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Employment Edge - Special Alert: New Federal Minimum Wage; Employers Must Post New Poster

July 09, 2007 | Alert

On May 25, 2007, President Bush signed into law legislation that will raise the federal minimum wage from $5.15 per hour to $7.25 per hour.  The new law raises the federal minimum wage in 3 stages.  Starting on July 24, 2007, the new federal minimum wage will be  $5.85 per hour; starting on July 24, 2008, the federal minimum wage will be $6.55 per hour; and finally, on July 24, 2009, the federal minimum wage will be to $7.25 per hour.

Employers that are subject to the Fair Labor Standards Act’s minimum wage requirements will need to post a new poster setting forth the new minimum wages.  A copy of a poster approved by the Department of Labor is available on the Department of Labor’s website. Employers must post the poster in a conspicuous place in all of their establishments.

Minnesota employers are also subject to the state’s minimum wage laws.  When state law provides a minimum wage that is higher than the federal minimum wage, employers must pay the higher wage.  Under Minnesota law, Minnesota employers that have annual sales of at least $625,000.00 or that do more than $625,000.00 in business must pay a minimum wage of $6.15 per hour.  For employers with sales or business of less than $625,000.00, the Minnesota minimum wage is $5.25 per hour.  A copy of the required poster regarding Minnesota’s minimum wage is available on the Minnesota Department of Labor and Industry’s website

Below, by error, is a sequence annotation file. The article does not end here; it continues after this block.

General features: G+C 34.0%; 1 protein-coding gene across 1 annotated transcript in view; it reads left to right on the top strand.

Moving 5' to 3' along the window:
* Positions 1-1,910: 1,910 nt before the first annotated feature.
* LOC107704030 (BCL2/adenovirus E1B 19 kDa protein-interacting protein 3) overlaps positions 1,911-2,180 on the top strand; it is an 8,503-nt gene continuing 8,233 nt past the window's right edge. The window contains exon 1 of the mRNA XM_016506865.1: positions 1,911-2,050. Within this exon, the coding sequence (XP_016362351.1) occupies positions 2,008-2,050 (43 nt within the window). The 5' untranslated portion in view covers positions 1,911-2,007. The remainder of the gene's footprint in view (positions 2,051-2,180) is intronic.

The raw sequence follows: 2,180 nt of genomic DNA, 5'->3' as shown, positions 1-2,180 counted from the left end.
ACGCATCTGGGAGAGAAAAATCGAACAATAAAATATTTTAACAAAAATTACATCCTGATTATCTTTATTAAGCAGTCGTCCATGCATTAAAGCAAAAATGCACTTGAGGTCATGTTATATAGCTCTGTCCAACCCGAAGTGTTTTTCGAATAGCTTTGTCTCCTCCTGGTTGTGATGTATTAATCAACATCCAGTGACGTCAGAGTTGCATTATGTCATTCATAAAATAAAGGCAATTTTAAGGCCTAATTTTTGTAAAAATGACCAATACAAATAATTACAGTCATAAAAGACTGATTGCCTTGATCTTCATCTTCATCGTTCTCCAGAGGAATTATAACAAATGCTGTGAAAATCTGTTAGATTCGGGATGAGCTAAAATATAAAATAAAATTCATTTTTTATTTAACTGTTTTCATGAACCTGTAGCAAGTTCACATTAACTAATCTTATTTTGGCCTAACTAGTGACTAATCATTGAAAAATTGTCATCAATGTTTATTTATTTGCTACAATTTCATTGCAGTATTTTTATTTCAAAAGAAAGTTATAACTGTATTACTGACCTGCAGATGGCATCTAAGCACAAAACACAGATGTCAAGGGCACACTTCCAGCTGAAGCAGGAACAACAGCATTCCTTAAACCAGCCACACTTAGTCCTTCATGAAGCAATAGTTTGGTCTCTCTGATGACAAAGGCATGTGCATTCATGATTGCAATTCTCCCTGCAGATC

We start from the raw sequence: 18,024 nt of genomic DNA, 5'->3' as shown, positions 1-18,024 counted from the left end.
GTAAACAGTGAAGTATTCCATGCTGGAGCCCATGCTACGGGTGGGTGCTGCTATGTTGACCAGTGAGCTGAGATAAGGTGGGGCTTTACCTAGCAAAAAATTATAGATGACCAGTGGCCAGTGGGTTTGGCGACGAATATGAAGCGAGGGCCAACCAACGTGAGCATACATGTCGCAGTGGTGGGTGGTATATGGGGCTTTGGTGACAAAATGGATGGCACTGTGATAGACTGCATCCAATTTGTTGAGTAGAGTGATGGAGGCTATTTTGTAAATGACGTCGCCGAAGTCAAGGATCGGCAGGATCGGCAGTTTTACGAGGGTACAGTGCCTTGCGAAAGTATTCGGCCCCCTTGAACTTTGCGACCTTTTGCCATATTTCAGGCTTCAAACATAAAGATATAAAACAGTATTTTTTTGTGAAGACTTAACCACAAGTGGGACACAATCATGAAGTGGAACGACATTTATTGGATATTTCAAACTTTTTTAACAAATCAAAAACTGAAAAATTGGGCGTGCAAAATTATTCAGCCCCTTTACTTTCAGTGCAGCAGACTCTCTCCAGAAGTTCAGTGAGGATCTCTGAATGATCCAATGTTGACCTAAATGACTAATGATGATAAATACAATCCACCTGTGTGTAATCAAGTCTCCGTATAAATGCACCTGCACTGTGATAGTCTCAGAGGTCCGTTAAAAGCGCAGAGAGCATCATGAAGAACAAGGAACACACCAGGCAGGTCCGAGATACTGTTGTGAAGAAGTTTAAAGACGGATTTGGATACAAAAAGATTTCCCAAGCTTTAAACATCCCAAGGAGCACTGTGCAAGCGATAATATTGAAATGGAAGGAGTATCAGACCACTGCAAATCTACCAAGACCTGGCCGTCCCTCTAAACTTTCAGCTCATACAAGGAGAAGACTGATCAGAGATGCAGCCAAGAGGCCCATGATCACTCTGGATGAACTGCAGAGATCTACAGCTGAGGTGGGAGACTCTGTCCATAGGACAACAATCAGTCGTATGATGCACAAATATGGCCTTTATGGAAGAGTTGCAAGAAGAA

If you have any questions regarding the Fair Labor Standards Act or required employment law postings, please contact Mark Mathison or another member of the Gray Plant Mooty Employment and Labor Law Practice Group.

This e-newsletter is a periodic publication of Gray Plant Mooty and should not be construed as legal advice or legal opinion on any specific facts or circumstances.  The contents are intended for general information purposes only, and you are urged to consult your lawyer concerning your own situation and any specific legal questions you may have.


This article is provided for general informational purposes only and should not be construed as legal advice or legal opinion on any specific facts or circumstances. You are urged to consult a lawyer concerning any specific legal questions you may have.

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